Dressed in orange in support of unionized public workers, state Rep. Elizabeth Coggs (D-Milwaukee) listens to Assembly debate at the state Capitol in Madison, Wisconsin. (AP Photo/Wisconsin State Journal, Michael P. King)
WASHINGTON (AP) — Labor unions at the heart of a burning national disagreement over the cost of public employees want to frame the debate as a civil rights issue, an effort that may draw more sympathy to public workers being blamed for busting state budgets with generous pensions.
As part of that strategy, unions are planning rallies across the country on April 4 — the anniversary of Martin Luther King Jr.'s assassination. Union officials want the observances in dozens of cities to remind Americans that King was supporting striking sanitation workers in Memphis, Tenn., the night he was shot.
By portraying collective bargaining as a human rights issue, union officials hope the rallies can help fuel a backlash against Republicans in Wisconsin and other states trying to curb collective bargaining rights for public employees.
"This is a fight for workers, this is a fight for the middle class, this is a fight to try to stave off the shift in power and wealth that is starting to become gross," said Harold Schaitberger, president of the International Association of Fire Fighters.
The planned rallies on the 43rd anniversary of King's death are part of a coordinated strategy by labor leaders to ride the momentum of pro-union demonstrations and national polls showing most Americans support collective bargaining rights as Wisconsin Gov. Scott Walker and other GOP leaders in states fight to reduce or strip those benefits.
Walker has argued that collective bargaining is a budget issue. On Friday, he signed into law a bill the strips nearly all collective bargaining benefits from most public workers, arguing the move will give local governments flexibility in making budget cuts needed to close the state's $3.6 billion deficit.
"That's something people forget about Dr. King," said Liz Shuler, secretary-treasurer of the AFL-CIO, the nation's largest labor federation. "We all know about his work in the civil rights movement, but he was also a workers' rights advocate."
It's also another signal that labor leaders are trying to broaden the coalition of groups speaking out against efforts to limit collective bargaining rights for public employee unions. Unions are coordinating the rallies with the NAACP, the Leadership Conference on Civil and Human Rights and other civil rights, religious and progressive groups.
"Dr. King lost his life struggling to help sanitation workers — public sector employees — achieve their goals for a dignified existence as workers," said Wade Henderson, president of the Leadership Conference. "We think that's an extraordinary backdrop in which to frame the debate over what's taking place in the country today."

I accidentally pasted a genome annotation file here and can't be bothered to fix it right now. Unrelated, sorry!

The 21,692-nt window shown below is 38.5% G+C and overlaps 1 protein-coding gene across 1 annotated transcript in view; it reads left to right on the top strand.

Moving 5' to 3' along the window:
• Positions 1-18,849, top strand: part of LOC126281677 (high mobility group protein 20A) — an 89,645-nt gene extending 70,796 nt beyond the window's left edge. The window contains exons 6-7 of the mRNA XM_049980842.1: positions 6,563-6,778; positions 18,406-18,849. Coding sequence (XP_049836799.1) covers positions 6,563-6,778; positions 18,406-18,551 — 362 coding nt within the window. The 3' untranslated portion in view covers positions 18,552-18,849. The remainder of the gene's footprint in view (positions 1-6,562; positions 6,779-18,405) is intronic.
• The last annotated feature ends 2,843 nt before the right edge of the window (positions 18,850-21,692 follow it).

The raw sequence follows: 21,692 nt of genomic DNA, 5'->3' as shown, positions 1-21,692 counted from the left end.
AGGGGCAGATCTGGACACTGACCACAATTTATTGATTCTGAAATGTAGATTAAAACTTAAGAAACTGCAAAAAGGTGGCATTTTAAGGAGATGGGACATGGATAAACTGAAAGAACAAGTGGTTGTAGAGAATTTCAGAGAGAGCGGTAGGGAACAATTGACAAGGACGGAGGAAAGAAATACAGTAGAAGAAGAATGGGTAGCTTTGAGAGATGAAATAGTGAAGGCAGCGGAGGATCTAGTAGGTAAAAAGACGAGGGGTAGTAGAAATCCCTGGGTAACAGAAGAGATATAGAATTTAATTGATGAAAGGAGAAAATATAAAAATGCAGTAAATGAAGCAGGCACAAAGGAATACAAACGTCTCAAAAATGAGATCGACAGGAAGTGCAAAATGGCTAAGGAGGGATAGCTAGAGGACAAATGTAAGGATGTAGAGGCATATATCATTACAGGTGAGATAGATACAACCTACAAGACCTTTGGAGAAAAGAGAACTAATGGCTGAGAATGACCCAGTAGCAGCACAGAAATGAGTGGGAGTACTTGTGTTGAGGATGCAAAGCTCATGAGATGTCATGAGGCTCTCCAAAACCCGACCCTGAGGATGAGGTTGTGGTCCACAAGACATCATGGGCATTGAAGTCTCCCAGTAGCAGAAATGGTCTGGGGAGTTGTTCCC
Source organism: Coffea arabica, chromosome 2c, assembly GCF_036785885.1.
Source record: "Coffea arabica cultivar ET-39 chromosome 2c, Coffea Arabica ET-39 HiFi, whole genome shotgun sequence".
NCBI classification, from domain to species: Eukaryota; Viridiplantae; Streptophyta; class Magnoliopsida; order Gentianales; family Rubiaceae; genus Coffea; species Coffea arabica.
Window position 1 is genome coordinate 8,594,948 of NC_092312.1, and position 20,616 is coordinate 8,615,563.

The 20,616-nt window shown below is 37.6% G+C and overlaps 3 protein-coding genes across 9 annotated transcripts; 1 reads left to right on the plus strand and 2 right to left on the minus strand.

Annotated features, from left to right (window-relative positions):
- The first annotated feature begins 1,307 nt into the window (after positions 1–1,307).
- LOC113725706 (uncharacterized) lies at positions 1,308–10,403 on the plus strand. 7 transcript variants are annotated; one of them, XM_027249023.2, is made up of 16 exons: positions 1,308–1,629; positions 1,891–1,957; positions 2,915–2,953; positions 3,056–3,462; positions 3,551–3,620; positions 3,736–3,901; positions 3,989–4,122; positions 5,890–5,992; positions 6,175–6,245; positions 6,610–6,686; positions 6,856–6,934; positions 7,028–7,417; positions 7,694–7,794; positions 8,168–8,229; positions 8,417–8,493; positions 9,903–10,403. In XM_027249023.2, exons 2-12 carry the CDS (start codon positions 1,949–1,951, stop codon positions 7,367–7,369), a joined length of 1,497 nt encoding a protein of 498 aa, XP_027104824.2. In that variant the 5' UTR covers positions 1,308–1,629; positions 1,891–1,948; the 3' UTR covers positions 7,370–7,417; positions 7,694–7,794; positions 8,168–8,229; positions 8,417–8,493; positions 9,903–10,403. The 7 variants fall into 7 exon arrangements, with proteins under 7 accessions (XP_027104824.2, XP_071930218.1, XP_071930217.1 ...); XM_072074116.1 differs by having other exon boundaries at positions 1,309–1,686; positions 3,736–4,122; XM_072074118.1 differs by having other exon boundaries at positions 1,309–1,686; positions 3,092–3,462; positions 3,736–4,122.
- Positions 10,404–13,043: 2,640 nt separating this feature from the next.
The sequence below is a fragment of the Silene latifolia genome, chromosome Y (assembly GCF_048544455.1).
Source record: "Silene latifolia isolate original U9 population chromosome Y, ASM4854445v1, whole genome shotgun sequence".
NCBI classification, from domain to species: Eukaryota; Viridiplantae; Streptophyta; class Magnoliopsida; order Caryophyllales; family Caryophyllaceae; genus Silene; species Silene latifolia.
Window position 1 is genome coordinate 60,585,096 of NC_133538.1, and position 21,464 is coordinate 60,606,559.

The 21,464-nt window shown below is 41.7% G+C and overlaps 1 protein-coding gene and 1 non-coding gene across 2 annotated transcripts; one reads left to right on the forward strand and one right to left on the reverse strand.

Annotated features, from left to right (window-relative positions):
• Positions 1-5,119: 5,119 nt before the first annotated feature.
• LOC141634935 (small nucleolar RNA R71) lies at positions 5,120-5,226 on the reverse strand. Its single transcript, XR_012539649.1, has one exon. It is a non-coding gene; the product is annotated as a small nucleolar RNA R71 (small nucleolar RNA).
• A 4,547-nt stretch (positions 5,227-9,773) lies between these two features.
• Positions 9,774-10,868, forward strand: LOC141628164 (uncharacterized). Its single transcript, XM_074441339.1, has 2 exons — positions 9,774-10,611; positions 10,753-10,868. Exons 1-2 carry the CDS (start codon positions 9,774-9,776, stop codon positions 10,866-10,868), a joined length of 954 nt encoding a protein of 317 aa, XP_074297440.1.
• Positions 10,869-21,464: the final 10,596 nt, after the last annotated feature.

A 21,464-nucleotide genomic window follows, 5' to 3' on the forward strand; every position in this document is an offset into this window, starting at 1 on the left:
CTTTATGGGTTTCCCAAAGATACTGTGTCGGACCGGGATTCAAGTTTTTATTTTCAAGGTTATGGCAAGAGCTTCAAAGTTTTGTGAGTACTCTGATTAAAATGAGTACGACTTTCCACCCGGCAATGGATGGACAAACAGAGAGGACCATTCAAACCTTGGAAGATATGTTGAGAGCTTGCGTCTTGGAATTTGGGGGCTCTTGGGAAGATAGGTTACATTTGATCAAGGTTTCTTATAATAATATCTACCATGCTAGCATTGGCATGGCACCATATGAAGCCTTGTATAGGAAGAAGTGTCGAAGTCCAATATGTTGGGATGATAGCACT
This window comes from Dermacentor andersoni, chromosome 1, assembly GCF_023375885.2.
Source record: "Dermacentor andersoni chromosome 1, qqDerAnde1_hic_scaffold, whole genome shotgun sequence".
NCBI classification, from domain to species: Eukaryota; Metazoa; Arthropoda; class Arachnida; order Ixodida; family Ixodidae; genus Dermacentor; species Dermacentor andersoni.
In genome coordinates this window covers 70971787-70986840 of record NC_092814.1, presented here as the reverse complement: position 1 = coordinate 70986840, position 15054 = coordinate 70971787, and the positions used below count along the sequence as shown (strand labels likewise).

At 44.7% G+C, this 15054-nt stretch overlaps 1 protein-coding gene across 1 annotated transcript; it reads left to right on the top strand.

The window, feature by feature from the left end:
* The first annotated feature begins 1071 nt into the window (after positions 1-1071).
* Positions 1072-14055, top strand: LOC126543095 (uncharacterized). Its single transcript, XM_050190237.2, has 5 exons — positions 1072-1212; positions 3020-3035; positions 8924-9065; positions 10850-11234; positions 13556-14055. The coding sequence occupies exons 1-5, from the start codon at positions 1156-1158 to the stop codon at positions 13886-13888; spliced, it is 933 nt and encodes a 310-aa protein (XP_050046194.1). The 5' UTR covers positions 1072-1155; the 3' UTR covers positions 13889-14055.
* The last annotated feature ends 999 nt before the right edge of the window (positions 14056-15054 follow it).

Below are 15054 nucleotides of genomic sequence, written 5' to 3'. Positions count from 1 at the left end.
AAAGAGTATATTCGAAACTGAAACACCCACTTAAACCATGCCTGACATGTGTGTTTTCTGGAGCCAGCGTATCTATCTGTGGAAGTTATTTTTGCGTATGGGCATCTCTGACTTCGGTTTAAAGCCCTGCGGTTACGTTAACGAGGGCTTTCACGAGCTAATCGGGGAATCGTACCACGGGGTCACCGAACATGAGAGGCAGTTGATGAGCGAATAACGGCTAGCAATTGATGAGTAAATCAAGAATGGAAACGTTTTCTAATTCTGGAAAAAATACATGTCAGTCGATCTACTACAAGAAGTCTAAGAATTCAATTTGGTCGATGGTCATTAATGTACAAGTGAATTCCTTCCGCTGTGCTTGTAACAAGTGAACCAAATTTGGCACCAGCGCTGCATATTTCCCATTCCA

When King traveled to Memphis in 1968, he was lending support to more than 1,100 black sanitation workers who were on strike seeking better working conditions, higher wages and benefits, and union recognition.
Daniel Walkowitz, a labor historian at New York University, said the gesture was typical of King's later years, in which the targets of his activism were less often the legal barriers to civil rights for blacks. More often, King was focused on lack of employment and educational opportunities for African-Americans.
"Tying the rallies to King is an interesting strategy because it does draw upon King's understanding that the problems of labor were problems of civil rights," Walkowitz said.
Walker argues that the sweeping step against collective bargaining is necessary to balance the budget not only over the next two years but into the future. He said he wouldn't compromise on the issue or on anything that saves the state money.
But union leaders see it as a fight for middle class rights. Wisconsin unions had agreed to cuts in pension and health benefits as long as they could keep collective bargaining rights. Labor leaders say Walker's refusal to compromise shows he wants to leave unions toothless and cripple their political clout.
While unions are on the verge of losing power in Wisconsin, Ohio and other states, union leaders believe they are winning the war of public opinion and pulling in broader support.
"The movement is bigger than just the labor movement," United Steelworkers President Leo Gerard said. "What we're seeing is an awakening about the importance of collective bargaining."
Labor leaders already have pledged to pour more than $30 million into a push to stop legislation in dozens of states that seeks to limit bargaining rights of public worker unions or otherwise curb union power. Union officials are also helping mobilize demonstrations in state capitols and spending money on recall campaigns against GOP officials who support efforts to curb union rights.